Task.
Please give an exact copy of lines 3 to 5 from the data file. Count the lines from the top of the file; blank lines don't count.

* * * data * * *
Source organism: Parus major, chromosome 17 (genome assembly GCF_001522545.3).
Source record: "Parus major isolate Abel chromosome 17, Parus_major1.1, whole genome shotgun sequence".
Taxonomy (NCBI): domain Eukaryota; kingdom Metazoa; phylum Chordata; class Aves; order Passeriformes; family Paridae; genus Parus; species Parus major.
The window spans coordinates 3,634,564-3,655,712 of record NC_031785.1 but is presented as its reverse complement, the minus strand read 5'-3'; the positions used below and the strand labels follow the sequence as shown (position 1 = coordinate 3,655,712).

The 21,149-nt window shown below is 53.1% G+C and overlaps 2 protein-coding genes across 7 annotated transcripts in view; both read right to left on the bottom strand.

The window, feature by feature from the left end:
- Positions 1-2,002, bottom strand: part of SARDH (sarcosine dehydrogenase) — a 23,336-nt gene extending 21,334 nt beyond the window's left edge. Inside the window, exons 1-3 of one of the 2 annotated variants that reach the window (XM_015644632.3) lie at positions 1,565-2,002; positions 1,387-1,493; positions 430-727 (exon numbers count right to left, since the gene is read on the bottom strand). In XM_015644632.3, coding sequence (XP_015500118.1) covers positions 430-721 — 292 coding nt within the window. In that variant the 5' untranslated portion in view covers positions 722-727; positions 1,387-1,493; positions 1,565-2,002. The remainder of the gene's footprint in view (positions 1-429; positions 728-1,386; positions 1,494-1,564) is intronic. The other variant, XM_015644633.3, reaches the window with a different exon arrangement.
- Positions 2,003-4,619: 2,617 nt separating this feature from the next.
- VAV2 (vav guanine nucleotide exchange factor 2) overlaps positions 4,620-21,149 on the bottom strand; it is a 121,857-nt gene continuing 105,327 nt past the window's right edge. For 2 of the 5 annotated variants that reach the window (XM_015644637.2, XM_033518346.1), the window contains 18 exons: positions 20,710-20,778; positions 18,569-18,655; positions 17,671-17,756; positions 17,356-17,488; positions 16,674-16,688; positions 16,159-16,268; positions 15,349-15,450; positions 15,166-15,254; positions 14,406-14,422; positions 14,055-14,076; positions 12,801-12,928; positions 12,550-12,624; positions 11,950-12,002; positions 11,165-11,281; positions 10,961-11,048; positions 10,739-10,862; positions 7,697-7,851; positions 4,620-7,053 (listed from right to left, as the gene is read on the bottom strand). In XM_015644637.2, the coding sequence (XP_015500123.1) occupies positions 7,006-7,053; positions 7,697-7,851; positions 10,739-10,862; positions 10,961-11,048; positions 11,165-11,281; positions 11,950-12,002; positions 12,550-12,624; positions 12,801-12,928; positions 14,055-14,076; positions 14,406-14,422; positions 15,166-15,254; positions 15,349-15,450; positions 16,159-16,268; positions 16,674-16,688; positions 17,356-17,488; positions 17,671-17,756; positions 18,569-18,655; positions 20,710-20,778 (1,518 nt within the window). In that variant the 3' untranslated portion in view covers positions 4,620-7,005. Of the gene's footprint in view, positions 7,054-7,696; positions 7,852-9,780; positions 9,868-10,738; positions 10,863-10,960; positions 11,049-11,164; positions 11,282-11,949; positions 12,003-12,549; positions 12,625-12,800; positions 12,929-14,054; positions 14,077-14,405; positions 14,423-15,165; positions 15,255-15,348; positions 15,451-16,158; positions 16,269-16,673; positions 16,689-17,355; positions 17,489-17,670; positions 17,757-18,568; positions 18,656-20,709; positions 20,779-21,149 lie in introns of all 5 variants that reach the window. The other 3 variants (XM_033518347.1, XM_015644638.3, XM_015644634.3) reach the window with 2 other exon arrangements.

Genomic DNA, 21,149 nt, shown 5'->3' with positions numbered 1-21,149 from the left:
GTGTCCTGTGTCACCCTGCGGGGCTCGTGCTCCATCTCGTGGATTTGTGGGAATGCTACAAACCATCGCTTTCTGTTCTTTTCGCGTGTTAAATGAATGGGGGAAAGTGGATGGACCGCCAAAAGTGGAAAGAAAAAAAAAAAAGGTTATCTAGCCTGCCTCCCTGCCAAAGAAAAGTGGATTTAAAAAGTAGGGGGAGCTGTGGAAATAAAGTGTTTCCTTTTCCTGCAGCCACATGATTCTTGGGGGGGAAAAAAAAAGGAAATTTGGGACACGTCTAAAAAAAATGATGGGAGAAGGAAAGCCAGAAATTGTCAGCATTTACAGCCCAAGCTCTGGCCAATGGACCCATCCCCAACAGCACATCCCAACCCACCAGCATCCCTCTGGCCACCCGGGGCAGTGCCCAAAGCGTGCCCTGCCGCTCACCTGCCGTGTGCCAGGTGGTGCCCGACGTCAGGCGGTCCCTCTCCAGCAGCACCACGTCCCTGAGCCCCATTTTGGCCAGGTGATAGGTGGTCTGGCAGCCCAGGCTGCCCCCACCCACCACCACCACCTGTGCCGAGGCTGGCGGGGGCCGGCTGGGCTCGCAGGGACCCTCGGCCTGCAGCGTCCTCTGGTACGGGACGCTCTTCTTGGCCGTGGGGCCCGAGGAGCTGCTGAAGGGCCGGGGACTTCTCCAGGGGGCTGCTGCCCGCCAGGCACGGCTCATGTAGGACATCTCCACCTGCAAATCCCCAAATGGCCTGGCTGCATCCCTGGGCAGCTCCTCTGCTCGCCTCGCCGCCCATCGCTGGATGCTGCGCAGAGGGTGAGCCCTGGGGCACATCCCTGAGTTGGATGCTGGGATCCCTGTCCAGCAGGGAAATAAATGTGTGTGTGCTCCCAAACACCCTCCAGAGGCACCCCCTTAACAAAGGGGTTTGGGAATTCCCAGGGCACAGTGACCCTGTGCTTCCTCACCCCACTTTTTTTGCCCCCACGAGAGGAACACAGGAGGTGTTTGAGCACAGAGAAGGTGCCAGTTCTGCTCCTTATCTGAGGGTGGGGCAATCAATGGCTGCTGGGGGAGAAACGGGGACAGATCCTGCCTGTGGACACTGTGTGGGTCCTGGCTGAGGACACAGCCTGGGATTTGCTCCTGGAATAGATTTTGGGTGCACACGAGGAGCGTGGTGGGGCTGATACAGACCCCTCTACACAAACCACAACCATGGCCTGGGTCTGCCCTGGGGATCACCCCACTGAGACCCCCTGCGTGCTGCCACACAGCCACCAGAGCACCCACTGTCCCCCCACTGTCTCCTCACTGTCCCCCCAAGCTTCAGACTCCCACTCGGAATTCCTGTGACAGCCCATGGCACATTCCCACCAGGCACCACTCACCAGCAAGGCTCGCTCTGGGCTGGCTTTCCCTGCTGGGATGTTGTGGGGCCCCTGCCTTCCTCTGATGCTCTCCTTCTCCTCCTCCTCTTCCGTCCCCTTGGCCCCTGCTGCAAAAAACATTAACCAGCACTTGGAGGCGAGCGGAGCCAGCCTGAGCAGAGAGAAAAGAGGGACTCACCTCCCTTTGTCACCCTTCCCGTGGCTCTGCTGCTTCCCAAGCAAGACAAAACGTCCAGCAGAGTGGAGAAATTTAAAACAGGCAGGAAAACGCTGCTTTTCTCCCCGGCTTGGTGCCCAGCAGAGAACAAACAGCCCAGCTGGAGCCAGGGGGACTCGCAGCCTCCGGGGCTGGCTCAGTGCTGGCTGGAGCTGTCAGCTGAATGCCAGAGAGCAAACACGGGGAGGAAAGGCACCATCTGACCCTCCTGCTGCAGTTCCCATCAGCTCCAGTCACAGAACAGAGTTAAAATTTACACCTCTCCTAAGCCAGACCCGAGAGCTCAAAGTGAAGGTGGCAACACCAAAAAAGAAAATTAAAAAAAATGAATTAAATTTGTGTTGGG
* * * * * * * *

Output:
Taxonomy (NCBI): domain Eukaryota; kingdom Metazoa; phylum Chordata; class Aves; order Passeriformes; family Paridae; genus Parus; species Parus major.
The window spans coordinates 3,634,564-3,655,712 of record NC_031785.1 but is presented as its reverse complement, the minus strand read 5'-3'; the positions used below and the strand labels follow the sequence as shown (position 1 = coordinate 3,655,712).

The 21,149-nt window shown below is 53.1% G+C and overlaps 2 protein-coding genes across 7 annotated transcripts in view; both read right to left on the bottom strand.